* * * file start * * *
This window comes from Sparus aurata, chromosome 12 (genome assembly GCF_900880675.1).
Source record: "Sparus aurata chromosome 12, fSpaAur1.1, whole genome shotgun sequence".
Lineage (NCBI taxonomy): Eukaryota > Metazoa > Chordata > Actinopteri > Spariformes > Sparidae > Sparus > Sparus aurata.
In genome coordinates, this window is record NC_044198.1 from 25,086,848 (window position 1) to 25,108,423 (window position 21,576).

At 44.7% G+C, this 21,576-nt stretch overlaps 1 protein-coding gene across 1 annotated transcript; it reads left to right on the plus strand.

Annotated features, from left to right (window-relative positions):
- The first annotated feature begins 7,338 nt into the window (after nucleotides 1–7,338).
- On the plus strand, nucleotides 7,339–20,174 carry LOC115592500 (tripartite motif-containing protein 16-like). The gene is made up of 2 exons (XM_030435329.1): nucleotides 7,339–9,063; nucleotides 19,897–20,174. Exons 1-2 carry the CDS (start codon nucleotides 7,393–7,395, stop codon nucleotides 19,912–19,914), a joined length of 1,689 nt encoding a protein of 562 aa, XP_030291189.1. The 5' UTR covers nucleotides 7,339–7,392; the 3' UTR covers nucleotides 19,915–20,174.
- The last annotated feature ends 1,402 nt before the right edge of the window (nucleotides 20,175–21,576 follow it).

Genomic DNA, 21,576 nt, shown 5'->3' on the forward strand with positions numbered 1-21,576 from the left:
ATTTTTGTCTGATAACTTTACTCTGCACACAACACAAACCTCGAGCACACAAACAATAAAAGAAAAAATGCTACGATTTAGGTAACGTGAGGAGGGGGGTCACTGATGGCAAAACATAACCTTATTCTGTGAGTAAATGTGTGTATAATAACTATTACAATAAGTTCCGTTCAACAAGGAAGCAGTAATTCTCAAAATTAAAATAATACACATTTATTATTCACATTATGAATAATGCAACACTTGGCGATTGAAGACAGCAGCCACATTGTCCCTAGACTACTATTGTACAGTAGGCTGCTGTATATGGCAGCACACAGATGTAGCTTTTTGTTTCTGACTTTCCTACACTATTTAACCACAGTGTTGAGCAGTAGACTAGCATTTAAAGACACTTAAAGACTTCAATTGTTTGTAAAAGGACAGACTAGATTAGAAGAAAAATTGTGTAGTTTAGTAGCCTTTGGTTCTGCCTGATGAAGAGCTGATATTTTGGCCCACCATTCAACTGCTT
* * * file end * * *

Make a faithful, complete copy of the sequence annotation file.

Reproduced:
This window comes from Sparus aurata, chromosome 12 (genome assembly GCF_900880675.1).
Source record: "Sparus aurata chromosome 12, fSpaAur1.1, whole genome shotgun sequence".
Lineage (NCBI taxonomy): Eukaryota > Metazoa > Chordata > Actinopteri > Spariformes > Sparidae > Sparus > Sparus aurata.
In genome coordinates, this window is record NC_044198.1 from 25,086,848 (window position 1) to 25,108,423 (window position 21,576).

At 44.7% G+C, this 21,576-nt stretch overlaps 1 protein-coding gene across 1 annotated transcript; it reads left to right on the plus strand.

Annotated features, from left to right (window-relative positions):
- The first annotated feature begins 7,338 nt into the window (after nucleotides 1–7,338).
- On the plus strand, nucleotides 7,339–20,174 carry LOC115592500 (tripartite motif-containing protein 16-like). The gene is made up of 2 exons (XM_030435329.1): nucleotides 7,339–9,063; nucleotides 19,897–20,174. Exons 1-2 carry the CDS (start codon nucleotides 7,393–7,395, stop codon nucleotides 19,912–19,914), a joined length of 1,689 nt encoding a protein of 562 aa, XP_030291189.1. The 5' UTR covers nucleotides 7,339–7,392; the 3' UTR covers nucleotides 19,915–20,174.
- The last annotated feature ends 1,402 nt before the right edge of the window (nucleotides 20,175–21,576 follow it).

Genomic DNA, 21,576 nt, shown 5'->3' on the forward strand with positions numbered 1-21,576 from the left:
ATTTTTGTCTGATAACTTTACTCTGCACACAACACAAACCTCGAGCACACAAACAATAAAAGAAAAAATGCTACGATTTAGGTAACGTGAGGAGGGGGGTCACTGATGGCAAAACATAACCTTATTCTGTGAGTAAATGTGTGTATAATAACTATTACAATAAGTTCCGTTCAACAAGGAAGCAGTAATTCTCAAAATTAAAATAATACACATTTATTATTCACATTATGAATAATGCAACACTTGGCGATTGAAGACAGCAGCCACATTGTCCCTAGACTACTATTGTACAGTAGGCTGCTGTATATGGCAGCACACAGATGTAGCTTTTTGTTTCTGACTTTCCTACACTATTTAACCACAGTGTTGAGCAGTAGACTAGCATTTAAAGACACTTAAAGACTTCAATTGTTTGTAAAAGGACAGACTAGATTAGAAGAAAAATTGTGTAGTTTAGTAGCCTTTGGTTCTGCCTGATGAAGAGCTGATATTTTGGCCCACCATTCAACTGCTT